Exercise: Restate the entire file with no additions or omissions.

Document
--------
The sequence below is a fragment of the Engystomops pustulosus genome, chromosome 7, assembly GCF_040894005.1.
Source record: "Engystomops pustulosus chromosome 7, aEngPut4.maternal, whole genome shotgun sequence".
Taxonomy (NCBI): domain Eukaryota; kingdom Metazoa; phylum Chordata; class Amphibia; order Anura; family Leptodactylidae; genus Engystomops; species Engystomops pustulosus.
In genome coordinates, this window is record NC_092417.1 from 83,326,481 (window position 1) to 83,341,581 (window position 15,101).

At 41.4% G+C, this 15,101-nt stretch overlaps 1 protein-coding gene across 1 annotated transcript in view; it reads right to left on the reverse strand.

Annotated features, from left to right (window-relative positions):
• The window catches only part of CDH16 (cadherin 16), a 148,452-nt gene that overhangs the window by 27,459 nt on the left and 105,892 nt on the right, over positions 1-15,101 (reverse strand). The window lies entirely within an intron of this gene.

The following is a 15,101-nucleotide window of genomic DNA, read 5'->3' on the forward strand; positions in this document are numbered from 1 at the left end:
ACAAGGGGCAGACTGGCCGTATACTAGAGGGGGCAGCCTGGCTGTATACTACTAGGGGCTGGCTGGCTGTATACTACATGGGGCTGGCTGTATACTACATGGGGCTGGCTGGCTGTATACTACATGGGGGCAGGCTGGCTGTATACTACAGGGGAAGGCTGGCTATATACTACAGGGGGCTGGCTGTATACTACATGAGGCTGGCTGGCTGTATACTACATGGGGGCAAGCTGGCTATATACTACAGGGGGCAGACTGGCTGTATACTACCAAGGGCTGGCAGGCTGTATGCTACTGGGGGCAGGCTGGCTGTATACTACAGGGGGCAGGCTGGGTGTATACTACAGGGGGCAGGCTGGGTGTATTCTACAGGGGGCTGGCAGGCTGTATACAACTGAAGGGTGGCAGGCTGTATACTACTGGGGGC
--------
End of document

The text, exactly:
The sequence below is a fragment of the Engystomops pustulosus genome, chromosome 7, assembly GCF_040894005.1.
Source record: "Engystomops pustulosus chromosome 7, aEngPut4.maternal, whole genome shotgun sequence".
Taxonomy (NCBI): domain Eukaryota; kingdom Metazoa; phylum Chordata; class Amphibia; order Anura; family Leptodactylidae; genus Engystomops; species Engystomops pustulosus.
In genome coordinates, this window is record NC_092417.1 from 83,326,481 (window position 1) to 83,341,581 (window position 15,101).

At 41.4% G+C, this 15,101-nt stretch overlaps 1 protein-coding gene across 1 annotated transcript in view; it reads right to left on the reverse strand.

Annotated features, from left to right (window-relative positions):
• The window catches only part of CDH16 (cadherin 16), a 148,452-nt gene that overhangs the window by 27,459 nt on the left and 105,892 nt on the right, over positions 1-15,101 (reverse strand). The window lies entirely within an intron of this gene.

The following is a 15,101-nucleotide window of genomic DNA, read 5'->3' on the forward strand; positions in this document are numbered from 1 at the left end:
ACAAGGGGCAGACTGGCCGTATACTAGAGGGGGCAGCCTGGCTGTATACTACTAGGGGCTGGCTGGCTGTATACTACATGGGGCTGGCTGTATACTACATGGGGCTGGCTGGCTGTATACTACATGGGGGCAGGCTGGCTGTATACTACAGGGGAAGGCTGGCTATATACTACAGGGGGCTGGCTGTATACTACATGAGGCTGGCTGGCTGTATACTACATGGGGGCAAGCTGGCTATATACTACAGGGGGCAGACTGGCTGTATACTACCAAGGGCTGGCAGGCTGTATGCTACTGGGGGCAGGCTGGCTGTATACTACAGGGGGCAGGCTGGGTGTATACTACAGGGGGCAGGCTGGGTGTATTCTACAGGGGGCTGGCAGGCTGTATACAACTGAAGGGTGGCAGGCTGTATACTACTGGGGGC